The other answers addressed why $p=2$ in terms of which $L^p$ space to use, but not the weighting.

You could put in a Hermitian positive definite matrix $M_{ij}$ so that that the inner product is $\sum x_i^* M_{ij} y_j$. But that doesn't gain you much. This is because you might as well change variables. For ease, consider the case when $M$ is diagonal. with the diagonal case that would be interpreting $M_{ii} \mid x_i \mid^2$ as a probability instead of $\mid x_i \mid^2$. $M_{ii}>0$ so why not just change variables to $\tilde{x}_i = \sqrt{M_{ii}} x_i$. You can think of this as $L^2$ functions on the space of $n$ points where each point is weighted by $M_{ii}$.

For the continuous 1 variable case, yes you could use $L^2 (\mathbb{R} , w(x) dx)$ as well. $w(x)$ just reweights the lengths. That's still a perfectly good Hilbert space. But the problem is that translation $x \to x+a$ was supposed to be a symmetry and $w(x)$ breaks that. So might as well not use $w(x)$. For some purposes, that symmetry is not present, so you do have a $w(x) \neq 1$.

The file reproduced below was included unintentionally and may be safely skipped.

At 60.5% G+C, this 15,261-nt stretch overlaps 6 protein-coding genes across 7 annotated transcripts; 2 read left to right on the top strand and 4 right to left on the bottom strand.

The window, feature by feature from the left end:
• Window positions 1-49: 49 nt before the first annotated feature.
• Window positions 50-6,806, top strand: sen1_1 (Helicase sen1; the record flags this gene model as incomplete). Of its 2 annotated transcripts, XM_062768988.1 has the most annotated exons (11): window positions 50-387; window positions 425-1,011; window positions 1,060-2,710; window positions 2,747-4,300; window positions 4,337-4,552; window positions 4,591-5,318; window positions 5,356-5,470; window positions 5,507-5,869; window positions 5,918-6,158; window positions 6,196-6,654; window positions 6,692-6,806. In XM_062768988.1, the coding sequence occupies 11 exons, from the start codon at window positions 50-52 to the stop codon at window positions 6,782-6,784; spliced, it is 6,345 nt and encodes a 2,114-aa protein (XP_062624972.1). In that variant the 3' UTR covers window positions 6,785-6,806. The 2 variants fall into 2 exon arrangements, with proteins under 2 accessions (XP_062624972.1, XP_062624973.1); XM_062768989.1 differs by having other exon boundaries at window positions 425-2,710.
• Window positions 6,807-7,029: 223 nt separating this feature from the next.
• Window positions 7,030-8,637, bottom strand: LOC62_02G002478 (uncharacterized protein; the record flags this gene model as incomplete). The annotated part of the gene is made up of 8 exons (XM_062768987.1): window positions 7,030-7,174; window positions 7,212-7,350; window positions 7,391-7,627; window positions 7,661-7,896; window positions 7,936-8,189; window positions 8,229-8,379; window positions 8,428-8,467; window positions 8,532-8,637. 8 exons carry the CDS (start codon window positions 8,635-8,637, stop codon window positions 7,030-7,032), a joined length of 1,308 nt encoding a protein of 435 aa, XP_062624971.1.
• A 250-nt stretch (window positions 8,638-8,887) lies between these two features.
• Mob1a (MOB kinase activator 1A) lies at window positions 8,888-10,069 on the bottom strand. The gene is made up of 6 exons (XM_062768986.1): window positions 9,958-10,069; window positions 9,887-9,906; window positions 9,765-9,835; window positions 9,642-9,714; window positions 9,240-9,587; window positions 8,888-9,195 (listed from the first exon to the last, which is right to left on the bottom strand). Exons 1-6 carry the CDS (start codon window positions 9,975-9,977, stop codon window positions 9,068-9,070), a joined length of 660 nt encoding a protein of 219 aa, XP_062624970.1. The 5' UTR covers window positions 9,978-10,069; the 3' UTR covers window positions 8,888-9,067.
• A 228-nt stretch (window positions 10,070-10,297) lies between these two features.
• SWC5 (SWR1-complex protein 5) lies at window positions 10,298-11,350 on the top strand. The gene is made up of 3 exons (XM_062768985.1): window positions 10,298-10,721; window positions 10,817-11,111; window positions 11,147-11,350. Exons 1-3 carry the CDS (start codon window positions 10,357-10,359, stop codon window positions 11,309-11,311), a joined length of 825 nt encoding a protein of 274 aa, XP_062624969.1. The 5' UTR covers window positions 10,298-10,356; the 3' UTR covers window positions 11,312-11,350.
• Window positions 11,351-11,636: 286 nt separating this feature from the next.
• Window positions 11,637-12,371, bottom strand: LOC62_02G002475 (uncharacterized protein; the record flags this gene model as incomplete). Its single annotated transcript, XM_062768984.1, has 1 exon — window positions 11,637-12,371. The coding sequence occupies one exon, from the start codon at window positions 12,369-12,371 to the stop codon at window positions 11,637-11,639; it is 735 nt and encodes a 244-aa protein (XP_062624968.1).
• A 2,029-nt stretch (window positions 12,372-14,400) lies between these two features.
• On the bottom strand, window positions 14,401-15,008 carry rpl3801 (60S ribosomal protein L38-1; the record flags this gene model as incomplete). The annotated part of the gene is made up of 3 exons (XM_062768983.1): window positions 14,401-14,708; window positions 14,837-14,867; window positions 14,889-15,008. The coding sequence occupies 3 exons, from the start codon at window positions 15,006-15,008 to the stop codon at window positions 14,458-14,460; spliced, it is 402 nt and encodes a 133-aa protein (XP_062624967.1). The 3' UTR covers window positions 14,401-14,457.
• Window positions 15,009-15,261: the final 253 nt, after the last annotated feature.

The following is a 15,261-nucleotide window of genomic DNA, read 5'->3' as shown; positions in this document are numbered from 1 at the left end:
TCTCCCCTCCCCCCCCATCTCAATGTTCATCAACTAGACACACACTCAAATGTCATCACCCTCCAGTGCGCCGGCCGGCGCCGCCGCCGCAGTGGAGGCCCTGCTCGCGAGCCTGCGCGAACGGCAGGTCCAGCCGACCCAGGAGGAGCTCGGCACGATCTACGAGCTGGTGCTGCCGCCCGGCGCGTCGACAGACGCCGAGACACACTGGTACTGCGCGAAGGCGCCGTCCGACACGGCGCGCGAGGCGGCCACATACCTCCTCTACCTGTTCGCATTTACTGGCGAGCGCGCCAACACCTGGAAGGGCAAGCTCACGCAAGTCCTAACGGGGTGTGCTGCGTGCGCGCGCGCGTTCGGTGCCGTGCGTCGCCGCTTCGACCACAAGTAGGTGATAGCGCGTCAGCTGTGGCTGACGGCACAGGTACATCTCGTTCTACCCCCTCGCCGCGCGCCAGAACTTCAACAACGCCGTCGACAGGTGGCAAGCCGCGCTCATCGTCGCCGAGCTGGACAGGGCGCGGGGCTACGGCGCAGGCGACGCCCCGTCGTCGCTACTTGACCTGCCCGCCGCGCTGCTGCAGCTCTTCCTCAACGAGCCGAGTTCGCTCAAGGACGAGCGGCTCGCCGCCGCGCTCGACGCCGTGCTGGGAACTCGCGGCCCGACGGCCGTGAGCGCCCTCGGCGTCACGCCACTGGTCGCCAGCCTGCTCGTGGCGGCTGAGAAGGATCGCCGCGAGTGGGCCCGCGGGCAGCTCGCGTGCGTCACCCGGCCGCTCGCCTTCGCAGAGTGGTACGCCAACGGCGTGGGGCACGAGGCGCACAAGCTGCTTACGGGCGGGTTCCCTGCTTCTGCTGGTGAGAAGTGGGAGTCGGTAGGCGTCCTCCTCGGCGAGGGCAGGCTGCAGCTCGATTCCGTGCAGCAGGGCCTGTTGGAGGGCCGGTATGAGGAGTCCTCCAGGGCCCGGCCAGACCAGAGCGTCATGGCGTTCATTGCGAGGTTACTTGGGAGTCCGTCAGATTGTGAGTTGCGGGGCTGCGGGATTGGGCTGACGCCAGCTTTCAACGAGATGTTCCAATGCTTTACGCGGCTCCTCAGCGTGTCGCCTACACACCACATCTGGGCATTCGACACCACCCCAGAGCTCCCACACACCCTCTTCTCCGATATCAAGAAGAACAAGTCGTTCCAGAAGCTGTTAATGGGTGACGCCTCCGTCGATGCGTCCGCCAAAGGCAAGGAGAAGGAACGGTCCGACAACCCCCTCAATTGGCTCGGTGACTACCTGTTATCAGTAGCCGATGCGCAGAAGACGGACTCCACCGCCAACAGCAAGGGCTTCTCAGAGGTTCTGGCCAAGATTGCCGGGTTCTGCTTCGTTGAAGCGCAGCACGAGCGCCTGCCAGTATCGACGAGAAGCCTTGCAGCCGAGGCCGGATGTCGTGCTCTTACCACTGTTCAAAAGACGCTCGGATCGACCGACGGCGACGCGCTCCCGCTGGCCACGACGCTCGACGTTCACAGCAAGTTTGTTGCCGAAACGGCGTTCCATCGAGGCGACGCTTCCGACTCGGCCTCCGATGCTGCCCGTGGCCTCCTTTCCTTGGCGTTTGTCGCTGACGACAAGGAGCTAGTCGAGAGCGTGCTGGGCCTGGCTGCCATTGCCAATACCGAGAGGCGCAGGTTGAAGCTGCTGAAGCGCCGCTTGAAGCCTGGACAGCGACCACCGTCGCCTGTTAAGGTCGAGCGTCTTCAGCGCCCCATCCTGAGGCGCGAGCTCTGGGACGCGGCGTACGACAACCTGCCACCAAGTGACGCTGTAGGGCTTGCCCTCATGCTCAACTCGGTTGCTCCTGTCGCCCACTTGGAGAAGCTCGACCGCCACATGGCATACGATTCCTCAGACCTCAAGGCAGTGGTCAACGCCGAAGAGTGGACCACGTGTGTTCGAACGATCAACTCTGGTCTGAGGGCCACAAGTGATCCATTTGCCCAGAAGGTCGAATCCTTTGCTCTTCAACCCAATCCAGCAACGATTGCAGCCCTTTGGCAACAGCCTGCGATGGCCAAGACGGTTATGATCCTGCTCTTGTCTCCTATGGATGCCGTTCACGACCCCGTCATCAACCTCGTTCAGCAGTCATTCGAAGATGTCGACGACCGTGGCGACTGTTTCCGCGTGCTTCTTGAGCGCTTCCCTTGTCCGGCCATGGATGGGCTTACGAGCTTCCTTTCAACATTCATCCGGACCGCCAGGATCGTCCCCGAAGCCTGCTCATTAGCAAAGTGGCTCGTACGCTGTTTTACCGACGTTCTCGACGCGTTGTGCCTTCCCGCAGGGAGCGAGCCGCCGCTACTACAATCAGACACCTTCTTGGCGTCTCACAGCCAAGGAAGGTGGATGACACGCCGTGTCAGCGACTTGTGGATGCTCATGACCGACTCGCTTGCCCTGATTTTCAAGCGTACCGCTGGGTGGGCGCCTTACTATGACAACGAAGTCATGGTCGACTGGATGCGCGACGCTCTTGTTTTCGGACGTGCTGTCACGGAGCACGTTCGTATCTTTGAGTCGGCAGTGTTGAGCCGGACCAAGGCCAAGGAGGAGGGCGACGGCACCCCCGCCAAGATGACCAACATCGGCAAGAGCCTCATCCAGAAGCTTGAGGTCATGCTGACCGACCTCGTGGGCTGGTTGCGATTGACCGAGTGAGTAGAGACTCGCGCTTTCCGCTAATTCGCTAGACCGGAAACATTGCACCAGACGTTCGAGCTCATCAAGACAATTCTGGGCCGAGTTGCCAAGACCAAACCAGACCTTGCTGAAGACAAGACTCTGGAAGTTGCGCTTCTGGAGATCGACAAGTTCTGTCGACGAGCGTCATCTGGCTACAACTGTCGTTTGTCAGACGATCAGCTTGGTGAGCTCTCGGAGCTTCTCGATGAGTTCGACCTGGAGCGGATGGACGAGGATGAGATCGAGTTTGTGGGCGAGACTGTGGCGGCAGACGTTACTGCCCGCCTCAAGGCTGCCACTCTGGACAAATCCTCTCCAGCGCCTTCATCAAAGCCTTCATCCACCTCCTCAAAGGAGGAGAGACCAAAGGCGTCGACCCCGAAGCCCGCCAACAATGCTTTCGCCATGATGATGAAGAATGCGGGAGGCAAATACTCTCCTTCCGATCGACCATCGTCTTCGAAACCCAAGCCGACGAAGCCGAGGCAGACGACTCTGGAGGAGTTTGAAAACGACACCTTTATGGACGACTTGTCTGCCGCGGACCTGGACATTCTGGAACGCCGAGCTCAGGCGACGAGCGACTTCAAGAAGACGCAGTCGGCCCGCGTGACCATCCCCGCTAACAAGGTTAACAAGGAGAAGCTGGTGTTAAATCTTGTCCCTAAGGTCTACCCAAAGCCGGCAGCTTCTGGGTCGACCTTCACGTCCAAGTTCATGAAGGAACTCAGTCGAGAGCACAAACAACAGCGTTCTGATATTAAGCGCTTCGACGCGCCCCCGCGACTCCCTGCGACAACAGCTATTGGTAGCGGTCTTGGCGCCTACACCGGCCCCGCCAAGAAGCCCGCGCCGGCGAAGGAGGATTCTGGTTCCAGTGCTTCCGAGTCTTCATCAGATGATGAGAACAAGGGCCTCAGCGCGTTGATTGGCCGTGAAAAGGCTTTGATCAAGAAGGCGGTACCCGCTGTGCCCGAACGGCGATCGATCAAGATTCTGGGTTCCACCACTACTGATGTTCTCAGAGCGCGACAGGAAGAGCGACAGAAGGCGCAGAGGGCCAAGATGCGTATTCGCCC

In some cases it is useful not to move to standard form. It shuffles around how you do some calculations. For example, if you're doing some numerics, then you can reduce your errors by this sort of reshuffling to avoid really small or large numbers that your machine finds difficult.

A tricky thing is to make sure you keep track of when you changed your variables and when you didn't. You don't want to get confused between changing to the standard inner product doing some unitary and changing variables back vs trying to do that in one step. You are likely to drop factors of $\sqrt{M_{ii}}$ etc by mistake, so be careful.